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Contra Costa Times: “Enterprise zones get Long Beach defense”

This article from the Contra Costa Times does a good job of presenting multiple sides of the discussion:

A Long Beach city official led the charge Monday in Sacramento against a plan to eliminate state enterprise zones, even as recently released studies gave mixed reviews of the zones’ economic benefits.

Craig Johnson, manager of Long Beach’s enterprise zone and president of the California Association of Enterprise Zones, was one of dozens of city officials, business owners and concerned citizens to speak either for or against Gov. Jerry Brown’s plan during an Assembly subcommittee meeting. The meeting was purely informational and the subcommittee didn’t make any decisions.

“Contrary to what you might have heard today … it is a very effective program,” Johnson told the Press-Telegram afterward, adding that in 2010 enterprise zones created 800 jobs in Long Beach. “The idea was to create a program that fostered economic growth. The easier you make it for businesses to operate and do what they do, then they’re going to hire more people.”

However, Jed Kolko, a research fellow at the Public Policy Institute of California, testified at the meeting that his study found otherwise.

“Enterprise zones on average do not raise employment,” Kolko said.

Instead, the zones tend to favor certain areas or certain workers over others in creating jobs, he said.

Enterprise zones are established in low-to-middle-income areas and provide tax incentives for businesses that hire specific types of workers, such as those with a criminal past and people who are receiving unemployment benefits. About 70 percent of Long Beach is in enterprise zones.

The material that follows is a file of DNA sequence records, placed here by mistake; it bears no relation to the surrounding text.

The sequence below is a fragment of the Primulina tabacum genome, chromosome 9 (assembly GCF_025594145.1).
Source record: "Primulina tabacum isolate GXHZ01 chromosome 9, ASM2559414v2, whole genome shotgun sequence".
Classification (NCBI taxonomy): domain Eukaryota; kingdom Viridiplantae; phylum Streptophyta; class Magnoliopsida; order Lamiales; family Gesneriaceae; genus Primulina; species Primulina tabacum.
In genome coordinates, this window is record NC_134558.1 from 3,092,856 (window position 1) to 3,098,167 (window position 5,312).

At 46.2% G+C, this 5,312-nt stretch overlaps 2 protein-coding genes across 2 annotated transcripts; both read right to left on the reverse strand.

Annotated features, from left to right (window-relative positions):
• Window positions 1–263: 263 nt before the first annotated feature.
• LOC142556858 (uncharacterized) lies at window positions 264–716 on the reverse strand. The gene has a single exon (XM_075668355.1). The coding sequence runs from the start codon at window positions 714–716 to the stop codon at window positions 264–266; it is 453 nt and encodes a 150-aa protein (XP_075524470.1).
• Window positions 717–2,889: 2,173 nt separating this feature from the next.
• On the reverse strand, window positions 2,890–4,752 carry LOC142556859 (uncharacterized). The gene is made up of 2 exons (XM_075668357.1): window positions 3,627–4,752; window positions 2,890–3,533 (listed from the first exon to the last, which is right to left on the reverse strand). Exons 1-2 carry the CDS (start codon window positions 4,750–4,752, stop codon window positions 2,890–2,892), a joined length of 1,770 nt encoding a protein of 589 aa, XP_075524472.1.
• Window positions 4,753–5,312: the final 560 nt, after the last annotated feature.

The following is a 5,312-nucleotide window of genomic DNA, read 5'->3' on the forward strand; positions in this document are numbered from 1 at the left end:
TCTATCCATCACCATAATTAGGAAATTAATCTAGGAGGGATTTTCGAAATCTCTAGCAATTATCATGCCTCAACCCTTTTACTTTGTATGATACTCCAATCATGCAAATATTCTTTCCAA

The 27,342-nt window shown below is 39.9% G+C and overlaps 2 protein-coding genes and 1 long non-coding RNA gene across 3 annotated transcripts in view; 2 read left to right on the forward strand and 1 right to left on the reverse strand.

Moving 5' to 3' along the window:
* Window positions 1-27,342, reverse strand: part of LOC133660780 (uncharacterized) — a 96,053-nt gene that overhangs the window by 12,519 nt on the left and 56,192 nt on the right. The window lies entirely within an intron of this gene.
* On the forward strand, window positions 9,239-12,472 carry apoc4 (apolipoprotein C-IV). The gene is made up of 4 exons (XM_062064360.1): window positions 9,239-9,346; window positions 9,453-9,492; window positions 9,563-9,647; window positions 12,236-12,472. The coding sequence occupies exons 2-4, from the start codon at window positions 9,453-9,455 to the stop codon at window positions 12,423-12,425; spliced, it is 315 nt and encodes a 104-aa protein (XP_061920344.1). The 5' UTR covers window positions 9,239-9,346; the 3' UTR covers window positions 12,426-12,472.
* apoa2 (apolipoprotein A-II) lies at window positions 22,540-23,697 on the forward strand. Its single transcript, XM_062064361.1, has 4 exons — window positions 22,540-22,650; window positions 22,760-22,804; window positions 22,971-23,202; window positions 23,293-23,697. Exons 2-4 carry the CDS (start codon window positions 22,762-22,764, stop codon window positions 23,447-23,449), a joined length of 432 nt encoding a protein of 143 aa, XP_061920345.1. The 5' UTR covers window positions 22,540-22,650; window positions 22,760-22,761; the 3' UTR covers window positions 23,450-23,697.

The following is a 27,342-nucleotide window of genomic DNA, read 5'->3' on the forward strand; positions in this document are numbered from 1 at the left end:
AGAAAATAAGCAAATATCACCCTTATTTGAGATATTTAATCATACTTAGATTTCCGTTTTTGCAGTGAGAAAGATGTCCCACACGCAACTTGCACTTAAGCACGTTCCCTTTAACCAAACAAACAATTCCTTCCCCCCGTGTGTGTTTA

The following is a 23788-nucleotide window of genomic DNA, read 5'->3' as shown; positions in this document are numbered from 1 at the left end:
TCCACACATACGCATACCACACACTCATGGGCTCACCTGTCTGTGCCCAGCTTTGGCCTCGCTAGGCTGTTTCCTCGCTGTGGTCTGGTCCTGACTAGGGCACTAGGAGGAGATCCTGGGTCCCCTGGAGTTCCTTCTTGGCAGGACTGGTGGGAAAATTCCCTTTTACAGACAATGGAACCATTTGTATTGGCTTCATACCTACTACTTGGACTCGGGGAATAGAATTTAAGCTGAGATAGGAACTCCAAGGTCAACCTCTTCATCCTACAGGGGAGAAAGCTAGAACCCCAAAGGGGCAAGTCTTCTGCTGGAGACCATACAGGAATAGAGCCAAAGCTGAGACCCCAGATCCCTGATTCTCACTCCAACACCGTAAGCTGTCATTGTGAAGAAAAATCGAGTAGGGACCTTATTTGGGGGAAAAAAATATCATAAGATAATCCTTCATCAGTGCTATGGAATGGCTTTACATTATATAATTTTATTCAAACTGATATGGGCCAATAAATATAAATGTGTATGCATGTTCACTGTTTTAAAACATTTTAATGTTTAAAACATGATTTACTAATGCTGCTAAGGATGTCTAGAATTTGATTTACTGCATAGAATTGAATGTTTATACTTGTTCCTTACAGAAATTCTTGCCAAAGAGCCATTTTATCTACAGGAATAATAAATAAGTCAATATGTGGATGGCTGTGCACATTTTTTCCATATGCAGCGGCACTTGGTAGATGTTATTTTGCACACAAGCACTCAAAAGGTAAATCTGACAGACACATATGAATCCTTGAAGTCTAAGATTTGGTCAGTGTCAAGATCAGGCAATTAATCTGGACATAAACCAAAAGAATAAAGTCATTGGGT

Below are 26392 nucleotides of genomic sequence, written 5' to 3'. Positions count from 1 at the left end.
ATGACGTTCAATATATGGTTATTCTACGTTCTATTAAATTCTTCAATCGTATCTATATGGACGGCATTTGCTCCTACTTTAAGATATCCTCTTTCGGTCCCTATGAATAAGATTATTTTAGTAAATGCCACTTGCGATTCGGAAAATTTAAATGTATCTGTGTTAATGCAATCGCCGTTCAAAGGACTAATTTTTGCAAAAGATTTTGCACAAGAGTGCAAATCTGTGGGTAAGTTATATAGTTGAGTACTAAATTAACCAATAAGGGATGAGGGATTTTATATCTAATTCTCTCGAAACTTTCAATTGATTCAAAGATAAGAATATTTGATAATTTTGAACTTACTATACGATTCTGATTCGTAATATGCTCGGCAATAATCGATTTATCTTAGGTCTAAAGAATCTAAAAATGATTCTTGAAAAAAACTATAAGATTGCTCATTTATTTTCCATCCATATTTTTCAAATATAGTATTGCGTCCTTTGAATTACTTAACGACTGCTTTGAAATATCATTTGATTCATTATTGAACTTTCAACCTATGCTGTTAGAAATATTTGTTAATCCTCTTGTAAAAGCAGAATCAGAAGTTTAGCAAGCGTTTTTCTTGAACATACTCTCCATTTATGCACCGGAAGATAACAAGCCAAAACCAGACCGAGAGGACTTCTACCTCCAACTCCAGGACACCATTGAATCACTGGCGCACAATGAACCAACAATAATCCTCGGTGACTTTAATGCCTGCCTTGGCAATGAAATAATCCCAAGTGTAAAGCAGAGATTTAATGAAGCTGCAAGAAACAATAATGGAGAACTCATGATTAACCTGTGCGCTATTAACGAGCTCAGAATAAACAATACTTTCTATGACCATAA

The Assembly’s budget subcommittee was discussing both the elimination of enterprise zones and another key proposal of the governor’s budget-balancing plan – the elimination of redevelopment agencies. The agencies allow cities to hold onto property tax revenue, instead of giving it to the state, to spur the development of poor and blighted neighborhoods.

Eliminating the enterprise zones alone is projected to generate $343 million for the state in 2010-11, and $581 million in 2011-12. The new revenue would help cut California’s $28.5 billion budget deficit.

Yet Johnson questioned whether the state could reap such savings, noting that enterprise zones actually save California money by helping businesses grow and taking felons and the unemployed off the government dole.

That doubt was raised as well by Charles Swenson, a research fellow at USC whose own study produced far different results than Kolko’s.
Swenson testified to the subcommittee that unlike Kolko’s study, his looked at enterprise zones throughout the country, and he found that they decreased unemployment by an average of 3.1 percent. In California, that number was 3.4 percent.

Poverty levels also dropped while income levels rose in enterprise zones, Swenson noted.

“Enterprise zones work,” Swenson said. “We think it’s going to increase unemployment if they’re eliminated.”

Meanwhile, adding fuel – and confusion – to the fire, the independent California Budget Project released a study Monday that says enterprise zones are ineffective.

The study notes that the loss in tax revenue to the state because of the zones has risen from $675,000 in 1986 to $465.5 million in 2008, while benefitting mostly large businesses. Corporations with $1 billion or more in total assets claimed more than 70percent of the enterprise zone tax credits, the study says.

The governor has set a March deadline to pass the state budget.

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